“Songs in the key of life: who can I trust?” – Psalm 12 (John MacDiarmid)

Notes on Sermon Preached at PCF on 18 May 2014

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“Trust no one”. Those I remember were words given as advice to me when I was much younger. Although I was very young and quite naïve I do remember thinking “there’s something in that”. And as time goes on, the hard knocks of life tell us that trusting people can often cause you a problem.

But the message of this song is that there is someone we can trust totally, absolutely and in every situation. That person is God. Her will never fail us, leave us, let us down or disappoint us. And that is the assertion today.

Who Can I trust? God.

Help, Lord, for no one is faithful any more;
those who are loyal have vanished from the human race.
Everyone lies to their neighbour;
they flatter with their lips
but harbour deception in their hearts.

May the Lord silence all flattering lips
and every boastful tongue –
those who say,
‘By our tongues we will prevail;
our own lips will defend us – who is lord over us?’

‘Because the poor are plundered and the needy groan,
I will now arise,’ says the Lord.
‘I will protect them from those who malign them.’
And the words of the Lord are flawless,
like silver purified in a crucible,
like gold refined seven times.

You, Lord, will keep the needy safe
and will protect us for ever from the wicked,
who freely strut about
when what is vile is honoured by the human race.

Postmodernism would have us believe that there is no absolute trust, that truth is whatever you want it to be. Whatever works for me is right for me, and whatever works for you is right for you.

Taken to its extreme this leads us to truly terrifying conclusions. If there is no absolute truth, then there is no absolute right or wrong and I am free to do whatever I wish. If I deem it to be in my interests to kill the elderly, murder the unborn child or to commit genocide, there is no one that can tell me that I am wrong. Whatever works for me.

It is, of course, nonsense. Everyone knows that there is absolute truth, even though morally it suits us to pretend that there isn’t. The laws of gravity on this earth are absolute, the law of life and death cannot be cheated and much more.

Pilate in his desperate cry “what is truth?” revealed his postmodern thinking. It enabled him to take bad decisions to justify a political ambition. We live in a world committed to blurring the lines between truth and falsehood, a world in which truth is not seen as a non-negotiable, a world in which words mean what we want them to mean.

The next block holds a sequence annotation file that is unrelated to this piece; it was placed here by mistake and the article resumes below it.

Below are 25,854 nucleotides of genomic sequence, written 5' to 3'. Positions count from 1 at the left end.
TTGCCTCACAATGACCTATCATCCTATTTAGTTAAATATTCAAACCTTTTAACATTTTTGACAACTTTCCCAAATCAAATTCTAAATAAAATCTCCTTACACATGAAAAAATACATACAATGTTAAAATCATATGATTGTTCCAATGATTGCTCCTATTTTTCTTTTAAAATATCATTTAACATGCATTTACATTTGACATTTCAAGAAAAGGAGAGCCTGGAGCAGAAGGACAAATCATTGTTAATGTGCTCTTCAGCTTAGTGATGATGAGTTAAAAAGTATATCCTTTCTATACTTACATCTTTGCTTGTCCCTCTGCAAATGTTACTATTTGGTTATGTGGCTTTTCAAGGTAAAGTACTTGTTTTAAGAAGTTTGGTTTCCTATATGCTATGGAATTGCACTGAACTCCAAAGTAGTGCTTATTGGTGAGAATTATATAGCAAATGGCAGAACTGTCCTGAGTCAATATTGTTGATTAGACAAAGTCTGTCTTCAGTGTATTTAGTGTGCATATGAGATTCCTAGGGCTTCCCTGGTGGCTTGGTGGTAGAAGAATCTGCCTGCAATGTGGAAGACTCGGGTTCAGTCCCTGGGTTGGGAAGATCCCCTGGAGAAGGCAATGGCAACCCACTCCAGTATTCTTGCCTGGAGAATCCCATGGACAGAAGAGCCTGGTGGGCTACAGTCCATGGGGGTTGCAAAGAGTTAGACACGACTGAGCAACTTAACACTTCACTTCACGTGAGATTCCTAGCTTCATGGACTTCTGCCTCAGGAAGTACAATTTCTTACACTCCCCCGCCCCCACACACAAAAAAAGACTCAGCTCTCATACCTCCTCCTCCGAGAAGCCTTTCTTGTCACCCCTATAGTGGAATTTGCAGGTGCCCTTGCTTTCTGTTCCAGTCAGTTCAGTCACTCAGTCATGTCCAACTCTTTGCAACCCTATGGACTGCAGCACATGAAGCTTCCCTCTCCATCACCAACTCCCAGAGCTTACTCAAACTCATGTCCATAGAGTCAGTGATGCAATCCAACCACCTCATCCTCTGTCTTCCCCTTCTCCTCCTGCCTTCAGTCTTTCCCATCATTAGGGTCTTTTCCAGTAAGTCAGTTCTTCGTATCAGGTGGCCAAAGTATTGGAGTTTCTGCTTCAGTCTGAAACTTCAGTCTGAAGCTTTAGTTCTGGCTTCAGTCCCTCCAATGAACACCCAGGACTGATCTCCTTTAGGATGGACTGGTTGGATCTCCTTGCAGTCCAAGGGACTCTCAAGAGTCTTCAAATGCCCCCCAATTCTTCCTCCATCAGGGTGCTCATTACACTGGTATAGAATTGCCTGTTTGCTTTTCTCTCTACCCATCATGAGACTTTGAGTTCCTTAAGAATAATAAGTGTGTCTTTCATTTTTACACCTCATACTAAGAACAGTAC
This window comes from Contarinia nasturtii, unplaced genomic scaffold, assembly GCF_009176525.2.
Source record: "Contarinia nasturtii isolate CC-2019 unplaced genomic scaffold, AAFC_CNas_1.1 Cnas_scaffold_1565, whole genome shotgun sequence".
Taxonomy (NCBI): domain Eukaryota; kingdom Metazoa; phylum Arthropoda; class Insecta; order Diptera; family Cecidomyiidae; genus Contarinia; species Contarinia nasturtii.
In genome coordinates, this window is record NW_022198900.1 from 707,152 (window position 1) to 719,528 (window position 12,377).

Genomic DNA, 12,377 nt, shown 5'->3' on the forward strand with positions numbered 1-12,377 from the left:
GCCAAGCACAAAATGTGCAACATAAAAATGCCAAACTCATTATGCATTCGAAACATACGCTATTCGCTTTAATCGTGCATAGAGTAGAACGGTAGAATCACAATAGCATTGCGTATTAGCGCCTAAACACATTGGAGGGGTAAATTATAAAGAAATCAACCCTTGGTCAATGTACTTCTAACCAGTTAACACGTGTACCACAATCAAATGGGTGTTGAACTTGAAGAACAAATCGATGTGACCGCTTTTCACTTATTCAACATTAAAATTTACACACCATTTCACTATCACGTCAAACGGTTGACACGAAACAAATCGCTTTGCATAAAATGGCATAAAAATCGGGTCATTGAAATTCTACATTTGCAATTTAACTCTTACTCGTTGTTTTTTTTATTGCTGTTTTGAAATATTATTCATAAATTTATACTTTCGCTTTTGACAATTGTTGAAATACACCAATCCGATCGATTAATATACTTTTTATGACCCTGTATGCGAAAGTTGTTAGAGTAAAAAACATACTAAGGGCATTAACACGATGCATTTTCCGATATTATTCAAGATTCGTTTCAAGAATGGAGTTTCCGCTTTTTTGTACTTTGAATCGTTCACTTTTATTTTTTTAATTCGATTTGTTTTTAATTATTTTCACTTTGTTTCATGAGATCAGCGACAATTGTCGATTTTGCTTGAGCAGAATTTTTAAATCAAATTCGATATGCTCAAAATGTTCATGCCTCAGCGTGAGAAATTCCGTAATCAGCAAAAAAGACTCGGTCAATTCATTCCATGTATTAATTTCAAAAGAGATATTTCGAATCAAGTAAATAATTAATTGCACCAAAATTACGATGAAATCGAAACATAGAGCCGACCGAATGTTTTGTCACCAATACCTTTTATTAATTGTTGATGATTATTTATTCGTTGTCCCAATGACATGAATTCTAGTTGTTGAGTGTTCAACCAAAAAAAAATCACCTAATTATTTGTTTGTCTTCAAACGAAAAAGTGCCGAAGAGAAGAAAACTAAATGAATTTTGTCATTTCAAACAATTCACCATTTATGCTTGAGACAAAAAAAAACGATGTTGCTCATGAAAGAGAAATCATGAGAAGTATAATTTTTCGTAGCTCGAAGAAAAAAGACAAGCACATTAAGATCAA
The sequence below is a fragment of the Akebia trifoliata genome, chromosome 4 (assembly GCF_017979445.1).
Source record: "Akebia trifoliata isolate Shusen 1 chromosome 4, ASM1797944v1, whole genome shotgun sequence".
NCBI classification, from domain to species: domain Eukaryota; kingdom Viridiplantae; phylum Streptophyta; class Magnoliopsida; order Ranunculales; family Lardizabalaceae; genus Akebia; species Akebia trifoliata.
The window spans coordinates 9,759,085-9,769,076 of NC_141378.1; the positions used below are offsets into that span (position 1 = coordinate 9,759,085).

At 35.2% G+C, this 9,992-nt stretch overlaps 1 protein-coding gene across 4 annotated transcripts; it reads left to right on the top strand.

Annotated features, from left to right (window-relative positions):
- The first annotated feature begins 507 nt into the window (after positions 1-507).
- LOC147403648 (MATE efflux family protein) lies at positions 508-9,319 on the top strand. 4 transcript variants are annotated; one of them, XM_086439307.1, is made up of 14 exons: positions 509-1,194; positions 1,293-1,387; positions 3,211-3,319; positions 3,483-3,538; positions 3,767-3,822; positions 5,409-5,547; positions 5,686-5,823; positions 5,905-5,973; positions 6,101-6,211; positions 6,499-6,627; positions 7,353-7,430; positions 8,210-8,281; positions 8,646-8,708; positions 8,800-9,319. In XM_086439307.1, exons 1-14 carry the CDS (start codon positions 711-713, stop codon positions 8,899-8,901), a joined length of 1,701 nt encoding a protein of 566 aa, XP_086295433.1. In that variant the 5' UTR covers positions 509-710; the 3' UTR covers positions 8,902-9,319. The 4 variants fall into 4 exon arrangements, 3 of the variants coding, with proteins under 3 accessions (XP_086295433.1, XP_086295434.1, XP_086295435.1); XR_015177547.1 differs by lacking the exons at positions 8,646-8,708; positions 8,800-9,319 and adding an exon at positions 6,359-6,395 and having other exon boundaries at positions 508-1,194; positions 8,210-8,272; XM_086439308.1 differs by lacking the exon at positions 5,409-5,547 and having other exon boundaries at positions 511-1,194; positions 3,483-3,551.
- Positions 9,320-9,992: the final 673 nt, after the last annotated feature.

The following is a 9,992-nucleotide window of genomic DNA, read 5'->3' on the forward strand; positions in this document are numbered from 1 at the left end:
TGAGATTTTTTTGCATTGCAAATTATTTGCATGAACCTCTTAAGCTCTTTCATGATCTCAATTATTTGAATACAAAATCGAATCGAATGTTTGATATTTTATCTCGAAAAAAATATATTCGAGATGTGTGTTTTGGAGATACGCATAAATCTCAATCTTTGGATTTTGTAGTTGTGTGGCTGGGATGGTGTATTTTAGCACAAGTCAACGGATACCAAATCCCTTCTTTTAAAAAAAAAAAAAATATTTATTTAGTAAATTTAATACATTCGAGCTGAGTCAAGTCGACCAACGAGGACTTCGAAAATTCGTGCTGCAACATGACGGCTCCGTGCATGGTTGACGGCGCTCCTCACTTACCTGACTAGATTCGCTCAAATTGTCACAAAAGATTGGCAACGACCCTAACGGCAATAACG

So – who are we to believe?

1. The Words of Men

Everyone lies to their neighbour;
they flatter with their lips
but harbour deception in their hearts.

Now you may well say – “its not as bad as that”. Do you trust the advert at promises you a better life if you buy the product? The politician who tells you that he deeply respects your position and will fight for you because he wants your vote. The boss who tells you that he will protect your interests whilst negotiating the latest round of redundancies? Of if you’re a boss, the worker who rings in sick on a sunny Friday afternoon?

The fact is that truth is in short supply!

And this double standard can have a devastating effect on the weak, who are exploited, put upon and threatened:

the wicked,
who freely strut about
when what is vile is honoured by the human race.

No wonder the song writer cries out

Help, Lord, for no one is faithful any more;
those who are loyal have vanished from the human race.

So – who can I trust?

2. The Words of God

Jesus described himself as the truth. So ultimately the truth is a person. God himself is truth and therefore everything that he says is truth. It is impossible for God to lie and we can trust his words totally:

And the words of the Lord are flawless,
like silver purified in a crucible,
like gold refined seven times.

One of the biggest ways we can let ourselves down is by not knowing or not believing what God has said to us. If we believe what others tell us before we believe what God tells u we are opening the door to error, deception and sin.

3. The  Words of us

We are, because God is a God of truth, a people of truth. We are called upon to reflect the God we worship, so we are called to speak the truth – not a version of the truth – to one another. We are to be known as a people who tell the truth in our workplace and in our homes and deal honestly and with integrity with one another

As Christians we want to know the truth about ourselves, about God , about heaven, hell, judgement and eternity. We want to know the truth about how we should live with one another, about raising our children and managing our money. We want to know how to worship God and spend eternity with Him.

And the words of the Lord are flawless,
like silver purified in a crucible,
like gold refined seven times.

Let’s live by the truth.

 

John MacDiarmid

May 2014